Is the English Ivy covering the unattractive fence in my backyard really an environmental villain?

Is the English Ivy covering the unattractive fence in my backyard really an environmental villain?

—Perry Pitcher, Seattle, WA

English Ivy is everywhere across the North American landscape, largely because it is an attractive, hearty and fast-growing groundcover that can hide other unsightly landscape and structural elements. But the ugly truth about this beautiful but non-native plant is that it aggressively invades new territory, often choking out native plants in the process.

According to the Seattle-based Ivy Off Urban Trees (IvyOUT) program, English Ivy is quite hazardous to trees it may colonize, weakening the bark by keeping it constantly damp, and blocking sunlight, inhibiting photosynthesis. Also, by reducing the airflow around the trunk, ivy makes trees more susceptible to wind stress and disease. As the vines grow higher and higher, they can eventually choke the life out of a tree.

Beyond trees, the plant tends to overwhelm other native flora, creating “ivy wastelands” devoid of biodiversity—except for the rats, slugs, mosquitoes and other pests it may harbor. It often spreads out of backyards and into parklands and other green spaces, both by climbing and through seed dispersal by birds.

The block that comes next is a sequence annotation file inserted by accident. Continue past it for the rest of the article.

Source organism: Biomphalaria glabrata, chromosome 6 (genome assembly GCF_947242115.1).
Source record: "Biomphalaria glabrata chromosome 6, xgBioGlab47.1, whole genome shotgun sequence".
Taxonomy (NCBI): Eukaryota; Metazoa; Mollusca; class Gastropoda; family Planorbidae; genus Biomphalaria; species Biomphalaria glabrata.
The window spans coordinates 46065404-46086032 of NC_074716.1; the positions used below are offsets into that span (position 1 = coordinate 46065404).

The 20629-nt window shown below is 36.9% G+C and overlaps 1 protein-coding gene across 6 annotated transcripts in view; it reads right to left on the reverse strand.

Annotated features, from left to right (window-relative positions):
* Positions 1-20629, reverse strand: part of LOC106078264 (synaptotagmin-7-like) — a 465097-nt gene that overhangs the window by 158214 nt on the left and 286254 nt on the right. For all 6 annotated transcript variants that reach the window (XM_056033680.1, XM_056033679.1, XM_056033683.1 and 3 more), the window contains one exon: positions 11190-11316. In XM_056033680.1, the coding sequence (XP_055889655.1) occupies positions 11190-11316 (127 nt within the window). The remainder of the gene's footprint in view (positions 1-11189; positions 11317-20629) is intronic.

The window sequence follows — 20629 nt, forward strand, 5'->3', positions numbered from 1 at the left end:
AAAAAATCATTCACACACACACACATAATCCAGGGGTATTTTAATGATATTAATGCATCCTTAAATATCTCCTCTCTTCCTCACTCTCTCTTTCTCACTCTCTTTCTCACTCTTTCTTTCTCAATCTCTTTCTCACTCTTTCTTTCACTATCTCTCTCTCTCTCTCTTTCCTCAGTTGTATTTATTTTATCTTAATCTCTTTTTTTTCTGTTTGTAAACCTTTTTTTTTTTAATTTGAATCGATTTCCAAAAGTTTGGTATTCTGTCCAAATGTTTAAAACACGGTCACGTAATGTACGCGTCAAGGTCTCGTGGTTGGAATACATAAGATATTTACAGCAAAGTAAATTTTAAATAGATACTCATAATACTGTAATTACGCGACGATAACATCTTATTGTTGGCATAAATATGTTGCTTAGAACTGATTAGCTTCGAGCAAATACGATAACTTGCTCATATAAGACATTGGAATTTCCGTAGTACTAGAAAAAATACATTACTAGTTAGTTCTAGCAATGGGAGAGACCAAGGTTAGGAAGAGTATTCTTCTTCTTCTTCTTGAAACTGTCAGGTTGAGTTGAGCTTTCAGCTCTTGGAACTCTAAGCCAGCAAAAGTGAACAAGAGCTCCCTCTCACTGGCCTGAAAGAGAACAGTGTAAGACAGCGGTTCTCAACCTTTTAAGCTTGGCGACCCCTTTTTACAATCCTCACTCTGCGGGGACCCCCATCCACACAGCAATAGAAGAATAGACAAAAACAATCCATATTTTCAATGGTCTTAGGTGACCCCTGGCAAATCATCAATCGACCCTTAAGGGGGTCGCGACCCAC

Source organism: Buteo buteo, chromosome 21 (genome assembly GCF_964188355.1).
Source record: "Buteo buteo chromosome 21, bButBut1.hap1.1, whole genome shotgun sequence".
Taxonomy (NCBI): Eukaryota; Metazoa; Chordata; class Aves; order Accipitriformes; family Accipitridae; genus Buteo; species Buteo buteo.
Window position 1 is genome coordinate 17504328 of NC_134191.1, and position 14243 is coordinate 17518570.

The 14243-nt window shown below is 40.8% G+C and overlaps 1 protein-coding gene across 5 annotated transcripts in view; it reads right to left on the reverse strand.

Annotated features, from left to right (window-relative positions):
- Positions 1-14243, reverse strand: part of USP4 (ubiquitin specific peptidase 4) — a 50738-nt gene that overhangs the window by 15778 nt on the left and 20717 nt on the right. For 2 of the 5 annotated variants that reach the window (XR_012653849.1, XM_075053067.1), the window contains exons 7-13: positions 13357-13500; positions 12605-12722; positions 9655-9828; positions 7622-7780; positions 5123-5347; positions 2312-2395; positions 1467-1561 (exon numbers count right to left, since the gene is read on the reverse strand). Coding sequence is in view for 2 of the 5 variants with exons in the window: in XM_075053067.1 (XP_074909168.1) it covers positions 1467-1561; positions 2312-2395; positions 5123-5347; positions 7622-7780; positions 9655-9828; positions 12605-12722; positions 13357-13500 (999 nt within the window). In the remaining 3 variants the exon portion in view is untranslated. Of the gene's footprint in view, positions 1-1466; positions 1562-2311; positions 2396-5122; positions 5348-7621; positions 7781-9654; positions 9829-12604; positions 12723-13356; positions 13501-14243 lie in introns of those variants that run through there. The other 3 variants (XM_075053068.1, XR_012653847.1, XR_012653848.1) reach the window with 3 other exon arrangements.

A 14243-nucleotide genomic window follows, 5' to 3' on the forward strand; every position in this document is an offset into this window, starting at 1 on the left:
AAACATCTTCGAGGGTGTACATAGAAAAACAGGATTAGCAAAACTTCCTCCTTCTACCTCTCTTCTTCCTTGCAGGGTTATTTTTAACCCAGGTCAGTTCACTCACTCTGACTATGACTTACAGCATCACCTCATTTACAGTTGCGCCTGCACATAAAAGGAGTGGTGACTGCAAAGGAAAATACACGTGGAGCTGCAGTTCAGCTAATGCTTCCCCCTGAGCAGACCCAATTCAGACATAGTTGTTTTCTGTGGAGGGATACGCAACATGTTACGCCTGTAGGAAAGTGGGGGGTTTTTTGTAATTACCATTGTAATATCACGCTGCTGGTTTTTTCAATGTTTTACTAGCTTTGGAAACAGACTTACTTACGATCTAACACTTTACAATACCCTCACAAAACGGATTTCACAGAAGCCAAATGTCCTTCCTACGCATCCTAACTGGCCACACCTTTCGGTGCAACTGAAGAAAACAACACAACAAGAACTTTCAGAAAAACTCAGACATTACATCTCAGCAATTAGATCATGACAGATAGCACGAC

Native to Europe, English Ivy was first introduced to North America as an ornamental garden vine in the 19th century. Like other invasive non-native species brought to the “New World,” it had no natural predators or pests to keep it in check, and as a result quickly gobbled up habitat meant for native plants. While expensive government programs have helped halt the spread of a few well-known and intensely feared non-native species such as Zebra mussels and Purple Loosestrife, English Ivy continues to sprawl across the country, not only unabated, but often encouraged by unaware gardeners.

According to the Department of Environmental Services in Arlington, Virginia, ivy should be removed from any and all trees by cutting the vines at ground level and again several feet up any affected trunks. The remaining ivy should be peeled off, but with care so as not to strip off any bark. Beyond controlling English Ivy in your own backyard, you can be a good neighbor by also making sure it does not spill over onto adjacent land.

If you choose to remove your English Ivy completely and replace it with something more benign, the website, run by the National Wildlife Federation, enables you to search a free database of native plants by simply entering your state and the type of plant (i.e. vine, wildflower, etc
) you seek. Local nurseries can also usually help you choose a good native replacement for English Ivy.

CONTACTS: Ivy Off Urban Trees,; Federal Invasive Species Website,; Database,